The Treasury Department’s Financial Crimes Enforcement Network said Tuesday that the owner of Caesars Palace casino in Las Vegas will pay an $8 million civil penalty for “willful and repeated violations” of the anti money-laundering provisions of the Bank Secrecy Act.
The casino owner — Desert Palace, Inc. — also agreed to conduct periodic external audits and independent testing of its anti-money laundering (AML) compliance program.
The casino will report to FinCEN on improvements to its compliance program, and adopt “a rigorous training regime.”
Caesars Las Vegas is a 3,960-room hotel and casino located on the strip. The casino includes 1,371 slot machines, 141 table games, a race & sports book, and private gaming salons.
“The casino allowed a blind spot to exist in its compliance program — private gaming salons — which are reserved for Caesars’ wealthiest clientele who may gamble millions of dollars in a single visit, and which openly allowed patrons to gamble anonymously,” FinCEN said.
Caesars marketed the salons through branch offices in the U.S. and overseas, particularly in Asia. But it didn’t “adequately monitor transactions, such as large wire transfers, conducted through these offices for suspicious activity.”
Despite the elevated money laundering risks present in these salons, Caesars failed to impose appropriate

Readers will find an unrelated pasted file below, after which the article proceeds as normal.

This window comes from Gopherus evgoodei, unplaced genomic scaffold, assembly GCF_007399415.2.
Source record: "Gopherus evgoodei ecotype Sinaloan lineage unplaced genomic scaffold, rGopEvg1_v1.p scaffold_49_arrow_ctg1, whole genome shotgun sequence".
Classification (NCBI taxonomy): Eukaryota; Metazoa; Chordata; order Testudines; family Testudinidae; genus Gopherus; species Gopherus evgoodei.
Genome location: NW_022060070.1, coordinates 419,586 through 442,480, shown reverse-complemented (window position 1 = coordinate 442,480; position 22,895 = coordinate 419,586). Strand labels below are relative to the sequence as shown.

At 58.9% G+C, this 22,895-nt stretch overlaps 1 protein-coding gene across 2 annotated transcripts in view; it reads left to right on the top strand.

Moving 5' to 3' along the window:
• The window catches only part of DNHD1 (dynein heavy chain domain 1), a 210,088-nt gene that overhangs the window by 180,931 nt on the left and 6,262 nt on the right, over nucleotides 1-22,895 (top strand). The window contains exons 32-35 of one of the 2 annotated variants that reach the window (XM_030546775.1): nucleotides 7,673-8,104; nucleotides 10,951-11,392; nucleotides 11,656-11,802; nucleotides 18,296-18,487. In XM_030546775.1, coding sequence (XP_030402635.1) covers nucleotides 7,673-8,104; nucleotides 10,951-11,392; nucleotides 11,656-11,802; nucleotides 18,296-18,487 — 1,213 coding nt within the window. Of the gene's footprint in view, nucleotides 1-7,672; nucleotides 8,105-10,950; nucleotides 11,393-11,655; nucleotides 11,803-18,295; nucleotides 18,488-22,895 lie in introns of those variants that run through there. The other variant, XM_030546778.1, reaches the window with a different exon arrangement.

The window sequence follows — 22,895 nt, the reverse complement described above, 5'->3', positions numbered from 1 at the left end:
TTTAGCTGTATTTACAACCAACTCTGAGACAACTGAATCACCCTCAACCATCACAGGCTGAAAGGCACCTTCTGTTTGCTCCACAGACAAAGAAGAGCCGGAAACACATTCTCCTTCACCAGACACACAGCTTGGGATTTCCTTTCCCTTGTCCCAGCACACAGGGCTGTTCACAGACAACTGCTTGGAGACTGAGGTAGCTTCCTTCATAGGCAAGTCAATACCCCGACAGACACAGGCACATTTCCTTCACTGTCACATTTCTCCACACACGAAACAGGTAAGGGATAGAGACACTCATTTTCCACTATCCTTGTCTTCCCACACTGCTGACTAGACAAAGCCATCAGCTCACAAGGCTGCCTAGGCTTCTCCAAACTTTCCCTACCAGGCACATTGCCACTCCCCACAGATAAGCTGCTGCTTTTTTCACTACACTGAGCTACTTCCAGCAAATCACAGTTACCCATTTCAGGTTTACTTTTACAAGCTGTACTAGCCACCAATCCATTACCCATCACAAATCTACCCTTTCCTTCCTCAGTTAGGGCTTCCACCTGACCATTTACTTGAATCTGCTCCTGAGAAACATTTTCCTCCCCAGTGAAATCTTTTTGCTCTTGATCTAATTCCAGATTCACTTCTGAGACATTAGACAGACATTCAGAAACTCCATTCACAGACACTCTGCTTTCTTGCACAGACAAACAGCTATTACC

AML scrutiny, which allowed some of the most lucrative and riskiest financial transactions to go unreported.
The failures compromised Caesars, FinCEN said, and exposed the casino and the U.S. financial system to illicit activity.
“Caesars knew its customers well enough to entice them to cross the world to gamble and to cater to their every need,” FinCEN director Jennifer Shasky Calvery said. “But, when it came to watching out for illicit activity, it allowed a blind spot in its compliance program.”
The blind spot “caused systemic and severe AML compliance deficiencies,” FinCEN said.
Caesars petitioned for bankruptcy in January 2015. The bankruptcy remains pending.
The casino’s agreement with FinCEN needs approval from the bankruptcy court.
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The FinCEN consent order In the Matter of: Desert Palace, Inc. d/b/a Caesars Palace, Las Vegas, Nevada dated September 8, 2015 is here (pdf).
Richard L. Cassin is the publisher and editor of the FCPA Blog. He can be contacted here.